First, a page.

CNN LIVE EVENT/SPECIAL
White House Press Briefing
Aired January 13, 2003 - 13:23 ET
THIS IS A RUSH TRANSCRIPT. THIS COPY MAY NOT BE IN ITS FINAL FORM AND MAY BE UPDATED.
KYRA PHILLIPS, CNN ANCHOR: To the White House now, Press Secretary Ari Fleischer briefing reporters. Let's listen in.
(JOINED IN PROGRESS)
ARI FLEISCHER, WHITE HOUSE PRESS SECRETARY: ... the president would move into a spot like this.
And finally, the president intends to appoint Dina Habib Powell to replace Clay Johnson as assistant to the president for presidential personnel. Ms. Powell is currently special assistant to the president for presidential personnel.
With that, I'm happy to take your questions.
QUESTION: How do you spell Everson's last name?
FLEISCHER: Mr. Everson's name is spelled E-V-E-R-S-O-N.
QUESTION: Given the fact that many people in this administration, at least on background, describe what North Korea seems to be trying to do as a shakedown, what do you make of that in light of the fact that the United States is now offering the possibility of fuel aid and other kinds of economic aid if North Korea will simply drop its nuclear program? Why is this somehow different from the so-called shakedown?
FLEISCHER: Well, what we've always said is that North Korea needs to come back into compliance with international obligations. If they do not come back into compliance with international obligations, they'll continue to isolate themselves. And that begins with North Korea's dismantlement of its programs for the development of nuclear weapons.
And as Mr. Kelly made clear in his statement, he said in his own words: once we get beyond nuclear weapons. So the ball remains in North Korea's court. They know what they need to do. And they need to take that action.
QUESTION: So why is that not a quid pro quo?
FLEISCHER: I think that it's clear that North Korea first knows what it needs to do. And we've always said that if North Korea comes into its international obligations then they will stop isolating themselves.
QUESTION: Ari, on Iraq, as this buildup continues, the military buildup continues, Americans can only draw one conclusion, and that is, though it's the last resort, this country is very much readying itself for war.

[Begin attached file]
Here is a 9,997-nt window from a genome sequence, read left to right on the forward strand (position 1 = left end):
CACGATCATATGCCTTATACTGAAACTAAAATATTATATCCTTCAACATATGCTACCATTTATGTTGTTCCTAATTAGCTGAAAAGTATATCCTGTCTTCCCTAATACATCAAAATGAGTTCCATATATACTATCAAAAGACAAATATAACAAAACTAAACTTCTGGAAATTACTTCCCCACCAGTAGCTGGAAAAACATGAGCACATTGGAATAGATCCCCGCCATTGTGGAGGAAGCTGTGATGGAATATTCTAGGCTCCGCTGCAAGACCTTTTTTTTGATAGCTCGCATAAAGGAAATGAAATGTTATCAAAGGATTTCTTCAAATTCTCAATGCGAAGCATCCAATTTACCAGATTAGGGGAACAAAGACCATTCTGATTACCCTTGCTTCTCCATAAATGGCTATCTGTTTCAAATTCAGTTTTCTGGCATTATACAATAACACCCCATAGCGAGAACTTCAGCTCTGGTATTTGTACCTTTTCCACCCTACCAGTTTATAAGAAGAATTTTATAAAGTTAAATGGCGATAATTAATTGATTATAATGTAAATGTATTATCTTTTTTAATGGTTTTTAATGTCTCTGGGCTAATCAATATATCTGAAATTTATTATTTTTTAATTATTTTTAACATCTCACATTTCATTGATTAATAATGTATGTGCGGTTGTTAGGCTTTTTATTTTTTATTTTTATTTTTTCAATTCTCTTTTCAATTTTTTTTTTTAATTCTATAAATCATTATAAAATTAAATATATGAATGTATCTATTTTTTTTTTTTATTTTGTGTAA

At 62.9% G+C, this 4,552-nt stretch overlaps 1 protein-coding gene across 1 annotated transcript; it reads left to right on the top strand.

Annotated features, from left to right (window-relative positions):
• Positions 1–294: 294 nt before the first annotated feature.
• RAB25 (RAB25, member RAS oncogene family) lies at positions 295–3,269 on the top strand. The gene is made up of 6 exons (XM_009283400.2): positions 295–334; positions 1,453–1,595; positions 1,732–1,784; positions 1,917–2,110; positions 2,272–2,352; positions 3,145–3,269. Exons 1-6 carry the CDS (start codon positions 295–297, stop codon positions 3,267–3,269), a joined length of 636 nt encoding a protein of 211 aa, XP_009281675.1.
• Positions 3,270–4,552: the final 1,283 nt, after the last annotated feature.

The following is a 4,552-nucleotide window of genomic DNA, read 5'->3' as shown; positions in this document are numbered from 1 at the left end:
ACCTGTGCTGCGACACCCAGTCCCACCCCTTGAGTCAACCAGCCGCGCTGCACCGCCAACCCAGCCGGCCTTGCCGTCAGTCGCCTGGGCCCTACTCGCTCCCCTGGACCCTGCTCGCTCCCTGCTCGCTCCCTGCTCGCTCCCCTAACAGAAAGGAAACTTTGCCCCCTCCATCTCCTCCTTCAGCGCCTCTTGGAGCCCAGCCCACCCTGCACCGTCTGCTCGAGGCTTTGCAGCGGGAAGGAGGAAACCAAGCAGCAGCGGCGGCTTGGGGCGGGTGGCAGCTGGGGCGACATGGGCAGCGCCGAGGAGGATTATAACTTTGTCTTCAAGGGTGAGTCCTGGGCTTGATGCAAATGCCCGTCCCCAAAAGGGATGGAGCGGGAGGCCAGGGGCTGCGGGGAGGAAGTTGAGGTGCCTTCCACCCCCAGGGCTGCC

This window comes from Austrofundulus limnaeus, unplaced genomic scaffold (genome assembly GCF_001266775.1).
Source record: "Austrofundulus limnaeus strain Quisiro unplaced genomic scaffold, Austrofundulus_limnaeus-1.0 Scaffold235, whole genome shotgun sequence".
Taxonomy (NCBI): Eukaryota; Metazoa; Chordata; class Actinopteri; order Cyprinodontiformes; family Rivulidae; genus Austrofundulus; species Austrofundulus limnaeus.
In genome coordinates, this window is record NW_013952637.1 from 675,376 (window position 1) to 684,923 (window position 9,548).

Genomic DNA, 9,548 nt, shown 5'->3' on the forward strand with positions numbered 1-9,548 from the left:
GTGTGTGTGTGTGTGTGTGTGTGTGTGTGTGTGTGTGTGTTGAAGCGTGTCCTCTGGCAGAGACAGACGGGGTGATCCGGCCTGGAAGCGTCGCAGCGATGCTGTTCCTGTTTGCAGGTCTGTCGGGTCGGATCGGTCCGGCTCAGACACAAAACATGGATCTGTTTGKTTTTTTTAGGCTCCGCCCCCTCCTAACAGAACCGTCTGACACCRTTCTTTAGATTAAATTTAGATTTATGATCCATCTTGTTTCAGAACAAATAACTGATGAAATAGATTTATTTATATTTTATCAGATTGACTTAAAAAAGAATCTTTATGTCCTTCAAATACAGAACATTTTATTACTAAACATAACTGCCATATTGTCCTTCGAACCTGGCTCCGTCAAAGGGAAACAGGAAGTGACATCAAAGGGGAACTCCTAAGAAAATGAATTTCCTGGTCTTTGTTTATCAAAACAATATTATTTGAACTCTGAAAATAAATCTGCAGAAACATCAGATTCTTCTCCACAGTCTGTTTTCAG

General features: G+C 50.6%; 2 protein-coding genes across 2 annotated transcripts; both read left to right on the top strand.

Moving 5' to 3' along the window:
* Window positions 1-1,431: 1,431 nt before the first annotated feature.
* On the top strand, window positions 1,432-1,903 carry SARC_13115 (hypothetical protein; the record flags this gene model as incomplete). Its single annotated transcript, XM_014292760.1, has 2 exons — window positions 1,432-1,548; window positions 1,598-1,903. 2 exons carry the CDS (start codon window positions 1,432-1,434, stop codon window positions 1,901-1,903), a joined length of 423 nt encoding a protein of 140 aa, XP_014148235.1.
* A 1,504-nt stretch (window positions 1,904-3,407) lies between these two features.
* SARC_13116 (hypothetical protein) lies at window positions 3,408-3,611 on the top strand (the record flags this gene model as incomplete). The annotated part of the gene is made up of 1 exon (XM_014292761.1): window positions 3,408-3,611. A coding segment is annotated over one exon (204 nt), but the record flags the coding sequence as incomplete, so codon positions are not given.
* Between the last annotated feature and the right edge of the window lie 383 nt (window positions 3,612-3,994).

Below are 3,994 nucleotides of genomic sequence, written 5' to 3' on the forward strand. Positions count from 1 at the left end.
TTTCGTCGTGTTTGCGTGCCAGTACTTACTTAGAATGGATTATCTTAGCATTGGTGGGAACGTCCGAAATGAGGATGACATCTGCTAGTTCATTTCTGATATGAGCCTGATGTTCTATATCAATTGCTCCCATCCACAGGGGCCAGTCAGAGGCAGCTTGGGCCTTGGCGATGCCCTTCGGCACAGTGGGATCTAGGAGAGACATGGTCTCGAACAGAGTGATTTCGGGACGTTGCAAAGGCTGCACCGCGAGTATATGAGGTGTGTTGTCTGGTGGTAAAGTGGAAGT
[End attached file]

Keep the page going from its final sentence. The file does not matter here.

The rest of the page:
So why isn't it time to clarify for the American people why exactly we would take such action, what evidence the administration possesses to link Saddam Hussein with an imminent threat against the country?
FLEISCHER: Well, the president has made it very clear that the role of the inspectors is a very important part of this process. The inspectors need to be in Iraq to do the job that the world has asked them to do, and they are in the middle of their work.
The president understands and is the first one to understand that in the event he reaches a conclusion that Saddam Hussein has refused to disarm, Saddam Hussein continues to defy the inspectors and to hide his weapons, and that if the only way to achieve disarmament is through military action, the president is the first to understand the need to communicate that message to the American people, and indeed he is prepared to do so if it gets to that point.
It has not reached that point at this time, and so I think your question is a good one, it's just it's not the time that the president has decided it is that time. This is the course of the inspections.
QUESTION: But why hold out? I mean, what we're seeing every day in our newspapers and on television are troops being deployed to the region and very pointed language toward Saddam Hussein, and yet we can't know the real payoff here, which is why exactly we are readying ourselves to go war, what we know, what the government that the public doesn't.
FLEISCHER: Well, because the president is the one who has to make the ultimate decision about whether or not Saddam Hussein has brought the world to the point where the world has no choice but to take military action. The president has not reached any conclusions. And so it's not a question of why isn't the president saying anything today. At the appropriate time and in the president's judgment he, of course, will. It is a solemn obligation on the president, and he knows that.